The Center at West Park is in the midst of virtually presenting their Spring 2021 ‘Project Movement Puppetry Festival.’ It kicked off on April 23 and will run for three nights. Artists include Liz Oakley, Evolve Puppets, Janel Schults, Amanda Card, Maggie Winston and Owlicorn.

Rowan Magee, one of the three Object Movement Festival Curators, told the WSR, We’ll present 3 artists per night, each presenting about 10 minutes of puppetry film and a talkback afterwards. On Sunday, we’ll offer all 6 works without commentary for those who want an all-puppets-no-humans experience. We’ve been improving our digital residency to give artists more attention and time with each other so showings can really shine, and I think these viewing options and the format will ensure you enjoy what you have time to see.” Maiko Kikuchi and Justin Perkins are also curators of the Object Movement Festival.

The Center at West Park is currently in review of their fall 2021 artist residency program where six individual artists or companies will be offered residencies at CWP to produce and perform original works of theater, dance, music, and interdisciplinary performance, as part of ‘THE INTERRUPTION: A Curated Performance Series.’ Each Residency will culminate in a weekend of three ticketed public performances. THE INTERRUPTION is curated by CWP Guest Curators Debra Ann Byrd, Melanie Greene, and Elliot Reed.

West Park Presbyterian Church (WPPC) is still the owner of the building at W86th and Amsterdam. They maintain a presence in the small chapel in the administrative tower. Pre-Covid, they conducted weekly, Open Mic Nights,’ as an open forum for anyone to perform.  Additionally, they have a weekly bible study group and celebrate high holidays, Christmas and Easter, as a congregation. You can find their website here. The WPPC only uses the sanctuary space for their yearly fundraiser and a music festival, which traditionally has occurred in October.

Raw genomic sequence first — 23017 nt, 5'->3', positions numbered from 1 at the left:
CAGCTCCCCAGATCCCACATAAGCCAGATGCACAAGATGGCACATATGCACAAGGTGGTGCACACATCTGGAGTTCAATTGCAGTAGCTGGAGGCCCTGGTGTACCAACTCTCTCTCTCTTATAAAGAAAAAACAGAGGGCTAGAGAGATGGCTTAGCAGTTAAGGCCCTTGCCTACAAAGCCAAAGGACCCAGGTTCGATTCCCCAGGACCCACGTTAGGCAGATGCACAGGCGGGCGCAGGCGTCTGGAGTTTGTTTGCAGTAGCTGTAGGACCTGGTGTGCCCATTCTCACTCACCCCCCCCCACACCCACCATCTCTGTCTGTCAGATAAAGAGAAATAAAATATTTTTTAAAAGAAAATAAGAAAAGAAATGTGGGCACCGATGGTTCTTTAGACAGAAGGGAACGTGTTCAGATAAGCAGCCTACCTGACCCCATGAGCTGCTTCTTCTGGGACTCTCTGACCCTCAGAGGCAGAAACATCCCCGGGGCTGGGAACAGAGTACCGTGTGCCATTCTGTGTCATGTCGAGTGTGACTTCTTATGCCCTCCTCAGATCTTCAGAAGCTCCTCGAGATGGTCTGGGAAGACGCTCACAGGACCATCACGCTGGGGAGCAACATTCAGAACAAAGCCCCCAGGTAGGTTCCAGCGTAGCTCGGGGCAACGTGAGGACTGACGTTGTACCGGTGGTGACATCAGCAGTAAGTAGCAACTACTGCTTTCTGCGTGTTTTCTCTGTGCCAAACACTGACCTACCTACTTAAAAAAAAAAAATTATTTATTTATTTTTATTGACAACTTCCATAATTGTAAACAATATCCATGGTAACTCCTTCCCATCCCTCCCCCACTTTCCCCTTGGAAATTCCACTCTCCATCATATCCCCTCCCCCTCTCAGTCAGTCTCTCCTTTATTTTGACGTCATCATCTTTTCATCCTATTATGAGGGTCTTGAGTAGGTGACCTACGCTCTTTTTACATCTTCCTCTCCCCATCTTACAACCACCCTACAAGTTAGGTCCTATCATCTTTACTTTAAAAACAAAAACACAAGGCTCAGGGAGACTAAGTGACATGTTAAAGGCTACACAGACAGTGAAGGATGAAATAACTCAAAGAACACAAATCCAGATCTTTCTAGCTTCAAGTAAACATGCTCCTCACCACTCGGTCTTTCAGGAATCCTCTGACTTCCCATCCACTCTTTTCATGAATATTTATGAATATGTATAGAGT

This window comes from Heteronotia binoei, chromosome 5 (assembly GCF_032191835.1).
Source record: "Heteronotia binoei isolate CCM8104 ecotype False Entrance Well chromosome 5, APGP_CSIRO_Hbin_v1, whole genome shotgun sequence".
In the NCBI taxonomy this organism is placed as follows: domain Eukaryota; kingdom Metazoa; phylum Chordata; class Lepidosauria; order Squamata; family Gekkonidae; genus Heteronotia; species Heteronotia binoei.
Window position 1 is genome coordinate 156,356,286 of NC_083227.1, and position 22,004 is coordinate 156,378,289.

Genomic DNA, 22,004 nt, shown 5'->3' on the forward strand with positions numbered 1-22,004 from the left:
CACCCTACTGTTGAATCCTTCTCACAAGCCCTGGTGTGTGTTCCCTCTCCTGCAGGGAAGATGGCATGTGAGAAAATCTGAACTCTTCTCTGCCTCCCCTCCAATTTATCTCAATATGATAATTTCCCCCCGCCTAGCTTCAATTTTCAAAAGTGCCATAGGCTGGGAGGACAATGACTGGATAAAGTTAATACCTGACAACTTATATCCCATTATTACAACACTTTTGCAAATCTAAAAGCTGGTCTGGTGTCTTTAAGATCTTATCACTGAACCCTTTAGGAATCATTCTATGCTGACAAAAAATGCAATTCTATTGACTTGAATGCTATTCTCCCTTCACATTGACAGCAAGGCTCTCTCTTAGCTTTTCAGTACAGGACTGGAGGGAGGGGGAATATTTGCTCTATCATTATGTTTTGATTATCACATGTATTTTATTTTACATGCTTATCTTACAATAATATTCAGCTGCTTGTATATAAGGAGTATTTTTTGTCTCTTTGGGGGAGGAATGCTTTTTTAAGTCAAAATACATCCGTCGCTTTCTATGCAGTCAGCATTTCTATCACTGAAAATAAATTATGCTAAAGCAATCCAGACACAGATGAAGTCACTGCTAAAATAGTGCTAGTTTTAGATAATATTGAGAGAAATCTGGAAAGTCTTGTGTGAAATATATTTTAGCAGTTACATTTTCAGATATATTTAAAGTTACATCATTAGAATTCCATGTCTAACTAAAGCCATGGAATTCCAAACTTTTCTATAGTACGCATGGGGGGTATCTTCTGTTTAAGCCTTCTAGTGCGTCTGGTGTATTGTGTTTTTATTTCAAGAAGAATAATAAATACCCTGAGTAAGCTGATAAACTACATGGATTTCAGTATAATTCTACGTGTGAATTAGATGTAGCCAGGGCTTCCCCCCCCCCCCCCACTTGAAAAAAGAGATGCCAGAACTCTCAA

The Center at West Park, (Pre-Covid) rented space to Lighthouse Chapel International, which is also known as the Pentecostal Christian Group. The Center at West Park rents to this chapter specifically, and currently they’re in discussion with them to return in the very near future to resume services weekly.

Readers have written the WSR asking questions about the long running ‘sidewalk shed’ that has been set up outside the Center at West Park for almost 20 years now. Here’s more information on the matter, as renovation needs will likely keep that in place

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ART, HISTORY, NEWS | 6 comments | permalink
    1. Alex R says:

      What a terrific article! I was admiring that building just today.

    2. Nelson says:

      I saw a production of “Miss Julie” there in the 1980’s!

    3. Anna says:

      Thanks for this article. I have happy memories of volunteering one summer with The Riverside Shakespeare Company and seeing them perform in NYC parks. It’s great to hear that the church is still a home for theater.

    4. Don Abrams says:

      Let’s not forget the gymnastic classes for kids given by the charismatic Rudy for many years in one of the upper level spaces. I remember climbing the several levels of old wooden stairs to get to his gym. Rudy was a wonderful fixture in the neighborhood, giving our daughter and countless other kids confidence in their abilities, no matter their level of skill.

      • Anna Kopel says:

        Our daughter loved her classes with Rudy! We also a production of a Shakespeare play many years ago!

    5. Anthony W Campbell says:

      This all sounds great. All for it, but it is still hard to understand how the community and the city allow street sheds to remain up for nearly 20 years with no planned solutions. What is the beauty in that?